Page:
“A woman concerned in baby farming at Warsaw has been charged with murdering seventy five infants. She was sentenced to 3 years imprisonment.” Notice in the Wednesday, April 2, 1890 edition on the Bathurst Free Press and Mining Journal, a newspaper distributed in Australia and New South Wales.
“Mrs. Geisen-Volk Gets 3 ½ to 7 Years: Judge Calls her Fiend Incarnate after Reading Report About her Baby Farm,” screamed the New York Times headlines on July 23, 1925. According to the prosecutor, she had abused and murdered 53 babies at the time of her arrest; according to Mrs. Geisen-Volk, the death count was “only twelve or fourteen.”
And, of course, there was baby butcher Amelia Dyer, believed to have murdered at least 400 infants after duping desperate, pregnant women into handing over their illegitimate child for a fee with the promise of placement with a loving adoptive family. She was ultimately hanged, but only after 20 years and having previously served only six months in jail for causing a child to die by neglect.
Born Into Bad Times
Three years in prison for the murder of 75 babies? A maximum of 7 years for infanticide in the double digits? How could this happen?
To explain this, or at least attempt to, we must travel back in time to what life was like for unmarried, pregnant women and what health care was like for everyone in the late 19th and early 20th centuries.
First, to set the stage: Abortion was illegal. Conception was poorly understood. Infant mortality rate was high and unwanted children were often a strain on a family (or girl) already in precarious financial circumstances. Pregnancy out of wedlock was a mortal sin; most families ostracized their “fallen” family member and she was forced to travel to another city where, friendless and alone, she had her child. (If she was lucky, she was allowed back into the fold after delivery and her family could either come up with a plausible reason for a new baby or she returned without one.)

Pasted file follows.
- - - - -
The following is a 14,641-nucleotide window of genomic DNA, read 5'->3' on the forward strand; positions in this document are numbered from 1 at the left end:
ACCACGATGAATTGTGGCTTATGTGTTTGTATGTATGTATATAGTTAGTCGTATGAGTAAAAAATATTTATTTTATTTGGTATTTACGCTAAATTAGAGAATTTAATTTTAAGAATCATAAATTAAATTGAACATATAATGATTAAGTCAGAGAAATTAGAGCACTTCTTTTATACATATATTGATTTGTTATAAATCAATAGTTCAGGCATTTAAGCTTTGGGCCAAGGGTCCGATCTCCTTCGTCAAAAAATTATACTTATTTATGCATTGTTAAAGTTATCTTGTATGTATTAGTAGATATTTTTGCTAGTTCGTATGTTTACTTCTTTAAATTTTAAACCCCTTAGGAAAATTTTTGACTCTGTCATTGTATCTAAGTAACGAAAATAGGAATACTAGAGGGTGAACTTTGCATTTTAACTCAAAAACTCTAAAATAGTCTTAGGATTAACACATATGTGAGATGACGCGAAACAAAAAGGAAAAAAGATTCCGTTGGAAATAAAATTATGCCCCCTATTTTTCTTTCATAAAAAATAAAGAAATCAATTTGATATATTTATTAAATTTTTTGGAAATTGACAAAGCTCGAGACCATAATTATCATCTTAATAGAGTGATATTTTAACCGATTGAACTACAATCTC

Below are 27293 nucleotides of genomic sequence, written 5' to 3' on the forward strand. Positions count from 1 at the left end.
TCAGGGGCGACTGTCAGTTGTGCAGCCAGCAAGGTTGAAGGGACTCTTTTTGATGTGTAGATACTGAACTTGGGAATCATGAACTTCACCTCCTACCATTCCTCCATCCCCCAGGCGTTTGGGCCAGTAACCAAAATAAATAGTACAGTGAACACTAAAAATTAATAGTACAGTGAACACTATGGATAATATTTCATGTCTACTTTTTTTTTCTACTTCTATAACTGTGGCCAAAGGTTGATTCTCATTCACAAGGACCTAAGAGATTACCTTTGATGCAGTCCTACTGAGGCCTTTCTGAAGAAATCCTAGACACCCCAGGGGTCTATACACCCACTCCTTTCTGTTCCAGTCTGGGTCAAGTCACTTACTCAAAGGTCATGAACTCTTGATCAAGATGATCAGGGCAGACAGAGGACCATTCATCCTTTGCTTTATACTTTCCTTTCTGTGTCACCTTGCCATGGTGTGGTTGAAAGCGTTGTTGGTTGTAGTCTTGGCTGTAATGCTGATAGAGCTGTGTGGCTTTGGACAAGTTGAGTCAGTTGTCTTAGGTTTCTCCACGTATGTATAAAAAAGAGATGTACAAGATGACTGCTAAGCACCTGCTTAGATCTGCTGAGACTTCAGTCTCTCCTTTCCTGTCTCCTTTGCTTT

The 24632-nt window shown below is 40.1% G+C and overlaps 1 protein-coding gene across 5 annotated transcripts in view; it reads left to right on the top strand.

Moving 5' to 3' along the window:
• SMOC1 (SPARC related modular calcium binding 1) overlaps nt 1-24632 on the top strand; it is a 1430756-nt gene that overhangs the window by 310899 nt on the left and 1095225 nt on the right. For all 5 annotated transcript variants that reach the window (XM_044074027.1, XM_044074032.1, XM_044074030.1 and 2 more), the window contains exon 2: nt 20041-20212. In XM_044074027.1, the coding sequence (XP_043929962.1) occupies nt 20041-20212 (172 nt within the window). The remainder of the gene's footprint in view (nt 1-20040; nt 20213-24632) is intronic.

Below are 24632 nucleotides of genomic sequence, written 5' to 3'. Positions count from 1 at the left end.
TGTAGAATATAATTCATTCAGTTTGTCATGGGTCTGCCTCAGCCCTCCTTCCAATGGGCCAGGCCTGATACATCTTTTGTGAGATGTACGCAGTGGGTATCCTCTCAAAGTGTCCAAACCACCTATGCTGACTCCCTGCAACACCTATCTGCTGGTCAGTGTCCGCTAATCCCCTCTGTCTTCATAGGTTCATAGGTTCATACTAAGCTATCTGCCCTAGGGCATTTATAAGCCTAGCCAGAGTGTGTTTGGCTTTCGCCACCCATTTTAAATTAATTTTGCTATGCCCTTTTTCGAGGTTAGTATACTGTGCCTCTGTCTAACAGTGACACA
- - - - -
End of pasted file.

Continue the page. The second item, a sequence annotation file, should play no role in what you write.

Once she delivered, there was no organized child care available and no way an unskilled, single woman could support herself and care for her child at the same time. If her family didn’t help her, there was no one else to step in. Many orphanages, convinced a bastard child would inherit the parent’s immoral nature, refused to accept children born out of wedlock. And, the odds of getting married with an illegitimate child in tow were slim indeed; after all, what self-respecting man would take on a woman of such poor moral character?
Out of these circumstances arose “baby farmers,” unregulated and untrained women who agreed to either care for, or adopt out, a woman’s illegitimate child. (Sometimes the baby farmers also provided places where a pregnant woman could live until she gave birth.) Sometimes they would function like professional foster parents (although the birth mother might go for weeks or months without seeing her child or forego visits altogether even while continuing to pay the weekly or monthly fee and, sometimes, hoping to one day reclaim her child). Other times, the baby farmer would agree to find a loving family to adopt the child or agree to adopt the child herself. The child would be handed over to the baby farmer (for a fee, of course) and the birth mother would never hear from the child again.